During the first lockdown people were a good 40
percent less active, as shown by an international study led by Goethe University
Frankfurt. Psychological well-being sank as well; the portion of people at potential
risk for depression tripled. The authors fear long-term consequences and urge
that this be taken into account going forward.
scientists from 14 countries warn of a hidden “pandemic within the pandemic“ in
two current publications. On the one hand, physical activity levels have gone
down significantly, on the other hand, psychological well-being has suffered.
“Governments and those responsible for health systems should take our findings
seriously," emphasizes the author team, headed by Dr Jan Wilke from the
Institute for Sport Sciences at Goethe University Frankfurt.
About 15,000 people in participating
countries answered standardised questionaires as part of an international
survey. In April/May 2020, they reported physical activity levels (13,500
participants) as well as their mental and physical well-being (15,000
participants) before and during the pandemic-related restrictions.
Older individuals especially affected
“The results show drastic reductions in
physical activity and well-being," says Wilke. More than two thirds of those
questioned were unable to maintain their usual level of activity. Moderate exercise
decreased by an average of 41 percent according to self-reported data - this
includes anything that increases heart rate and breathing, such as brisk
walking, running, cycling or even strenuous gardening.
The proportion of vigorous exercise during
which people sweat and clearly run out of breath fell by a similar amount (42
percent). The effects were somewhat higher among professional athletes and
particularly active people, as well as comparatively young and old people. The
decline in activity was particularly noticeable among people over 70 years of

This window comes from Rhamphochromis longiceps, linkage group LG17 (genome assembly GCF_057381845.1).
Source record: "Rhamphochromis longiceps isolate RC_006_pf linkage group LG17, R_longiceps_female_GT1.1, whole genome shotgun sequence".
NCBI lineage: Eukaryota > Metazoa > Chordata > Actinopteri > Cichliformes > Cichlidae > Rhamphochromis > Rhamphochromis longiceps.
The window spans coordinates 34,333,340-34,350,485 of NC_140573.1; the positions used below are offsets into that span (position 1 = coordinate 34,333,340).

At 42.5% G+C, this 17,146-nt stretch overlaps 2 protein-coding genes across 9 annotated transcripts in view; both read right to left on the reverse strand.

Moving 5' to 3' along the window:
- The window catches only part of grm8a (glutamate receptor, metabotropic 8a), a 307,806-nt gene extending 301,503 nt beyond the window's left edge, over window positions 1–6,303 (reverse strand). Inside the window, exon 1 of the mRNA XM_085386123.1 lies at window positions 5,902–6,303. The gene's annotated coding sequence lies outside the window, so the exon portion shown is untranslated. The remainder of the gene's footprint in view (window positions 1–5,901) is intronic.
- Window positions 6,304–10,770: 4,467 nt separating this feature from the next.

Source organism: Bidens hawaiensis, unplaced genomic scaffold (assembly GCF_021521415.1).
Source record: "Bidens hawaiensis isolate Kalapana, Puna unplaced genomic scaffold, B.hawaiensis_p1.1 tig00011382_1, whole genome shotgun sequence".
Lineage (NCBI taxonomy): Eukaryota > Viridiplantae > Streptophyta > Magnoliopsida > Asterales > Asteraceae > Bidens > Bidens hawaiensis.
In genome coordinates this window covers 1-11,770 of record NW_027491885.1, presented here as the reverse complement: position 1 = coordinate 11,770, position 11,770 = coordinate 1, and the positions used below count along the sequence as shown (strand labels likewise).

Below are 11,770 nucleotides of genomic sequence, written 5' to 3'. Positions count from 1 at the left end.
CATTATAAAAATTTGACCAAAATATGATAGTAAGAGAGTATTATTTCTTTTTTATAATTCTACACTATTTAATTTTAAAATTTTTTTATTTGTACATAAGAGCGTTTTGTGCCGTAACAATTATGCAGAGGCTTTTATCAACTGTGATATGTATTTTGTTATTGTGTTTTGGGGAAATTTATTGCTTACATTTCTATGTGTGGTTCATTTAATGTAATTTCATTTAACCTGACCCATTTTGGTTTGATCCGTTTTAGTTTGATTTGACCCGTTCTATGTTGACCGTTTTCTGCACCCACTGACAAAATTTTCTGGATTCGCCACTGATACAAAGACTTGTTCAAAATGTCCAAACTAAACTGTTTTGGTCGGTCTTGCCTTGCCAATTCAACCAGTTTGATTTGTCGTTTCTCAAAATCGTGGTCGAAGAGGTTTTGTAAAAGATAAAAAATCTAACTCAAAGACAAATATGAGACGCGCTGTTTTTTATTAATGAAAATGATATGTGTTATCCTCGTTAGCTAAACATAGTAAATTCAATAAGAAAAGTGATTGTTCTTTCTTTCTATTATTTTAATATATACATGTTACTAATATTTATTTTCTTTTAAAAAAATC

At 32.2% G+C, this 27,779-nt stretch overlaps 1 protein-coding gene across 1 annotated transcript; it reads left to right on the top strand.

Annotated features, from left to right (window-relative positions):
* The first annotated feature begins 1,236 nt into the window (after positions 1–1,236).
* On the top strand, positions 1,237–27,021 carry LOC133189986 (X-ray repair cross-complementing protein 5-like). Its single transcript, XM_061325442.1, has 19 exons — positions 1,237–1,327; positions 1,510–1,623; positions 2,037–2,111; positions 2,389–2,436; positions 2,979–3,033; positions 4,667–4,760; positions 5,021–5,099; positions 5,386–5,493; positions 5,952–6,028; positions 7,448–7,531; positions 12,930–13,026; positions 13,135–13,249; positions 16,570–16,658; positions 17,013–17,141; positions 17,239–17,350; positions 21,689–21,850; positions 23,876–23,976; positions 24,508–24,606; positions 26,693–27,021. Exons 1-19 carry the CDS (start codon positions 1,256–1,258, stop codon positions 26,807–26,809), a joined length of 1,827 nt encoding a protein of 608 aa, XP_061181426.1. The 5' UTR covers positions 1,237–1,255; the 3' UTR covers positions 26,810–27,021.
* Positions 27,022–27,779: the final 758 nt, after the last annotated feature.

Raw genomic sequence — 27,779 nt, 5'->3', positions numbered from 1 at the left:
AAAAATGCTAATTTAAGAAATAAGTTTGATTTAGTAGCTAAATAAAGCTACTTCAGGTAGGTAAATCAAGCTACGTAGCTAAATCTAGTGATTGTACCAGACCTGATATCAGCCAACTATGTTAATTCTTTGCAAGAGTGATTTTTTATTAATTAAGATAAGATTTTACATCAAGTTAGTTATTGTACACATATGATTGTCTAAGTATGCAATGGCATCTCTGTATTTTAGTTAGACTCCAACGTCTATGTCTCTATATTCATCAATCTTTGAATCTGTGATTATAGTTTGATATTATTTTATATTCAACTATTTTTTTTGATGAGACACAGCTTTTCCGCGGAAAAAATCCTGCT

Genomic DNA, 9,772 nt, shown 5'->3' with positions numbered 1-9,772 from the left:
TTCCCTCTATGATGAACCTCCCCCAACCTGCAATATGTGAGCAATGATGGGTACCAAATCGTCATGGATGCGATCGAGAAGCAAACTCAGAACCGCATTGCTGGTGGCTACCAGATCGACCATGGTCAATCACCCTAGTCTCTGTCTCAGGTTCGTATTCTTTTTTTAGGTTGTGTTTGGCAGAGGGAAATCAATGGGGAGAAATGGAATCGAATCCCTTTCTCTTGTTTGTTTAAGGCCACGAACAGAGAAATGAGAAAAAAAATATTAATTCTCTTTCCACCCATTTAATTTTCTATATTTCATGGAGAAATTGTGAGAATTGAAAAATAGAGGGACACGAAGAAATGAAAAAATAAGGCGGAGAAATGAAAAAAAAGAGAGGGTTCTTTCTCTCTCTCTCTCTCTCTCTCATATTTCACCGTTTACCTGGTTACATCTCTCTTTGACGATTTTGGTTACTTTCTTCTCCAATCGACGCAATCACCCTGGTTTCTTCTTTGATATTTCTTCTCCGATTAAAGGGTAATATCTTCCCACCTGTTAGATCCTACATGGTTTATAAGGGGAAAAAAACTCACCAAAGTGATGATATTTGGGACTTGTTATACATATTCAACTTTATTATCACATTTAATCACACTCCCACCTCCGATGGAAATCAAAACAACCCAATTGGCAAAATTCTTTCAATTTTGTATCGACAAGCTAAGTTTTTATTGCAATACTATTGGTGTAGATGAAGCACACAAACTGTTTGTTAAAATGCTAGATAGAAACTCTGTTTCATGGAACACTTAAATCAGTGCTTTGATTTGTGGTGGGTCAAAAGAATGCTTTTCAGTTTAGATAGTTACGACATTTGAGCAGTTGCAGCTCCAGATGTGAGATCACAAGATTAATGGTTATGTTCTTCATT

age, who were 56 to 67 percent less active than before. "We know that
physical inactivity, especially in older people, can lead to changes that are
difficult to reverse after only two weeks - for example, in body fat percentage
or insulin sensitivity," warn the study authors.
Exercise helps prevents disease and reduces mortality
The WHO recommends at least 150 minutes of
moderate or 75 minutes of intensive physical activity per week - 81 percent of
the study participants achieved this before the pandemic, but only 63 percent
during the lockdowns. Yet sufficient exercise can reduce mortality by up to 39
per cent, as a 2015 study showed. Data suggests that too little exercise plays
a role in about one in ten premature deaths, because physical activity reduces
the likelihood of, for example, high blood pressure, metabolic disorders such
as type 2 diabetes, and cancer.
Exercise is known to activate the immune
system because it promotes blood circulation and activates lymphocytes and
messenger substances (cytokines) that are important for immune defence. Studies
show that physically active people are less susceptible to influenza, rhino and
herpes viruses and respiratory infections in general. So it may be that
exercise also offers protection against severe COVID-19 by reducing risk
factors such as obesity. Physical health and exercise also reduce the risk of
mental health problems such as depression and anxiety disorders.
Mental well-being drastically reduced
In another part of the study, the team of